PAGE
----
Deep plant: A deep learning approach for plant classification / Lee Sue Han

Lee , Sue Han (2018) Deep plant: A deep learning approach for plant classification / Lee Sue Han. PhD thesis, University of Malaya.

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      Plant classification systems developed by computer vision researchers have helped botanists to recognize and identify unknown plant species more rapidly. Hitherto, the majority of computer vision approaches have been focused on designing sophisticated algorithms to achieve a robust feature representation for plant data. For many morphological leaf features pre-defined by botanists, researchers use hand-engineering approaches for their characterization. They look for the procedures or algorithms that maximize the use of leaf databases for plant predictive modelling, but this results in leaf features which are liable to change with different leaf data and feature extraction techniques. As a solution, the first part of the thesis proposes a novel framework based on Deep Learning (DL) to solve the ambiguities of leaf features that are deemed important for species discrimination. The leaf features are first learned directly from the raw representations of input data using Convolutional Neural Networks (CNN), and then the chosen features are exploited based on a Deconvolutional Network (DN) approach. Besides using solely a single leaf organ to recognize plant species, numerous studies have employed DL methods to solve multi-organ plant classification problem. They focus on generic feature as such the holistic representation of a plant image, disregarding its organ features. In such case, irrelevant features might be erroneously captured especially when they appear to be discriminative for species recognition. Therefore, the second part of the thesis proposes a new hybrid generic-organ CNN architecture. Specifically, it can go beyond the regular generic description of a plant, integrating the organ-specific features together with the generic features to explicitly force the designed network to focus on the organ regions during species classification. Modelling the relationship between different plant views (or organs) is important as these images captured from a same plant share overlapping characteristics which are useful for species recognition. The existing CNN based approaches can only capture the similar region-wise patterns within an image but not the structural patterns of a plant composed of varying number of plant views images composed of one or more organs. The third part of the thesis proposes a novel framework of plant structural learning based on Recurrent Neural Networks (RNN), namely the Plant-StructNet. Specifically, it takes into consideration contextual dependencies between varying plant views capturing one or more organs of a plant and optimizes them for species classification. In summary, the collective impact of the above contributions have constituted to achieve a more practical and feasible framework towards the applications of plant identification. Empirical studies show that the proposed frameworks outperform the state-of-the-art (SOTA) methods in Flavia (S. G. Wu et al., 2007a) and PlantClef2015 plant dataset (Joly et al., 2015). These findings can serve as reference sources for the research community working on plant identification, and also help to support the future work in this area.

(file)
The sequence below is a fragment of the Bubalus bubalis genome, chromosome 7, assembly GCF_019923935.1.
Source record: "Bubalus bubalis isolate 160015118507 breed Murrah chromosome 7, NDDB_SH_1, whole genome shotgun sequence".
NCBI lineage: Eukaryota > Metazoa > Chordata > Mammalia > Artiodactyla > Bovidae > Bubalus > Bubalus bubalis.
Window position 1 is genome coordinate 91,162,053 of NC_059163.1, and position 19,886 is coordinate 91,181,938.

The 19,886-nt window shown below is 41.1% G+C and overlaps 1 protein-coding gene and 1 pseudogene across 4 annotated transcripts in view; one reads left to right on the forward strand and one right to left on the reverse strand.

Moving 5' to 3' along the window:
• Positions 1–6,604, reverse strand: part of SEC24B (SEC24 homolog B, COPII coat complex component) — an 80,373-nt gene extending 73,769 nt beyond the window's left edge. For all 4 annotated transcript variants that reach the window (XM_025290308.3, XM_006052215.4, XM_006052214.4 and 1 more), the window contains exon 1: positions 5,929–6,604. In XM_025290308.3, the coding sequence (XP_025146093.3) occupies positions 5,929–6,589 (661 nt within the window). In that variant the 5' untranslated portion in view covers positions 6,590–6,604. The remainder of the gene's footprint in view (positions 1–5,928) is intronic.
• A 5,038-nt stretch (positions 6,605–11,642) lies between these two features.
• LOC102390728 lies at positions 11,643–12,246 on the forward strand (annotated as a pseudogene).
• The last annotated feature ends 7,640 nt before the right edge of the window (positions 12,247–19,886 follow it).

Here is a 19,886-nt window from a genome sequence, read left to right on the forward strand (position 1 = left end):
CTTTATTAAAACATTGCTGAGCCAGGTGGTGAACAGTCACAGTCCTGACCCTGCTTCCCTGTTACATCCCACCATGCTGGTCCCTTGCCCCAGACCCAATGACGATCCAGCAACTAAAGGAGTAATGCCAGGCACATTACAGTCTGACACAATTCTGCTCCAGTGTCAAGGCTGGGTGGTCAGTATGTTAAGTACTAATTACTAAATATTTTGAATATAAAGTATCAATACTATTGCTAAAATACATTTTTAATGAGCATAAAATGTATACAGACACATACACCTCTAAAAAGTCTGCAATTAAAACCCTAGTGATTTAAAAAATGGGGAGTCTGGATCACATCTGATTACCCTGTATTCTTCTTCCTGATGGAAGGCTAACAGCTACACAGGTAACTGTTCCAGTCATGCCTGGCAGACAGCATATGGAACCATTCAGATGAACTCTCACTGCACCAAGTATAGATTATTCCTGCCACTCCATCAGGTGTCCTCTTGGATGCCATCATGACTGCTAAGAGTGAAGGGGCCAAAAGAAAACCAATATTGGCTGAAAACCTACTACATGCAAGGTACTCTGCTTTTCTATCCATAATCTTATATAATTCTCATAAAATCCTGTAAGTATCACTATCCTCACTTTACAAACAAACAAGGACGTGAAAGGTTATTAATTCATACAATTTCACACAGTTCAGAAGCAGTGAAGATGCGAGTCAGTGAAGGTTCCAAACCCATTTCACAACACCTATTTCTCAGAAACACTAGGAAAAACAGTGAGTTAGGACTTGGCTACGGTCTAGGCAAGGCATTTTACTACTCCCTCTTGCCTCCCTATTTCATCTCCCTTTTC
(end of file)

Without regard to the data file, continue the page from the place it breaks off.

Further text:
Item Type: Thesis (PhD)
      Additional Information: Thesis (PhD) - Faculty of Computer Science & Information Technology, University of Malaya, 2018.
      Uncontrolled Keywords: Plant classification; Deep learning; Hybrid generic-organ CNN architecture; Morphological leaf
      Subjects: Q Science > QA Mathematics > QA75 Electronic computers. Computer science
      Divisions: Faculty of Computer Science & Information Technology
      Depositing User: Mr Mohd Safri Tahir
      Date Deposited: 05 Sep 2018 08:38
      Last Modified: 01 Mar 2021 03:48

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